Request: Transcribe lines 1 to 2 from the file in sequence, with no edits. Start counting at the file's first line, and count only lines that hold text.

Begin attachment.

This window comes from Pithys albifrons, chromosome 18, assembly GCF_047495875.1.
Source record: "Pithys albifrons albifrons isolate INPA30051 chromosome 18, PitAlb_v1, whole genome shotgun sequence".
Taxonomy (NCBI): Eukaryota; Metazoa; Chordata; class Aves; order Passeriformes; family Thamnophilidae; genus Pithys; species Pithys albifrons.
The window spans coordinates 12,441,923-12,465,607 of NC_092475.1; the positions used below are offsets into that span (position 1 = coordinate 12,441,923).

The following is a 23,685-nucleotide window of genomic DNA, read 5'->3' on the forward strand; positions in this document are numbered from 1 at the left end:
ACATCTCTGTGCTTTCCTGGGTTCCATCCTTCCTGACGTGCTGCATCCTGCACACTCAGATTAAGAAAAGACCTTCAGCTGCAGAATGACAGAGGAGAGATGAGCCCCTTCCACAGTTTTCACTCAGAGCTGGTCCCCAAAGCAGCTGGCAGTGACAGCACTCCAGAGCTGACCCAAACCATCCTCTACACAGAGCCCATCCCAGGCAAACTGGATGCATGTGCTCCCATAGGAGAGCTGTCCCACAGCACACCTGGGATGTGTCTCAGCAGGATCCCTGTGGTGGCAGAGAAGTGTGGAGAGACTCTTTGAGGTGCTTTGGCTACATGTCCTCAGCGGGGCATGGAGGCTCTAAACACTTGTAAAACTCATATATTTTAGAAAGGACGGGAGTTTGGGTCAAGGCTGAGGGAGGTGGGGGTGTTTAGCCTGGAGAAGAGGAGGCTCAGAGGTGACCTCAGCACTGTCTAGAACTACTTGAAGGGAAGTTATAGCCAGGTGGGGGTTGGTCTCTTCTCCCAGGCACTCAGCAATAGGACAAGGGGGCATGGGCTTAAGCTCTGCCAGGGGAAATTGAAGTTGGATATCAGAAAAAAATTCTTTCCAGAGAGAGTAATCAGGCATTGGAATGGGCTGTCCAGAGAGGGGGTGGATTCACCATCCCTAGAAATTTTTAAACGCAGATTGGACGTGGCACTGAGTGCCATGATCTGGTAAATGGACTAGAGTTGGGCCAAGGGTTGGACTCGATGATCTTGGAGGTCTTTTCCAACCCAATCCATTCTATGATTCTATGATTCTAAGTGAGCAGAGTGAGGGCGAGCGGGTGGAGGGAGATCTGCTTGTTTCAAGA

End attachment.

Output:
This window comes from Pithys albifrons, chromosome 18, assembly GCF_047495875.1.
Source record: "Pithys albifrons albifrons isolate INPA30051 chromosome 18, PitAlb_v1, whole genome shotgun sequence".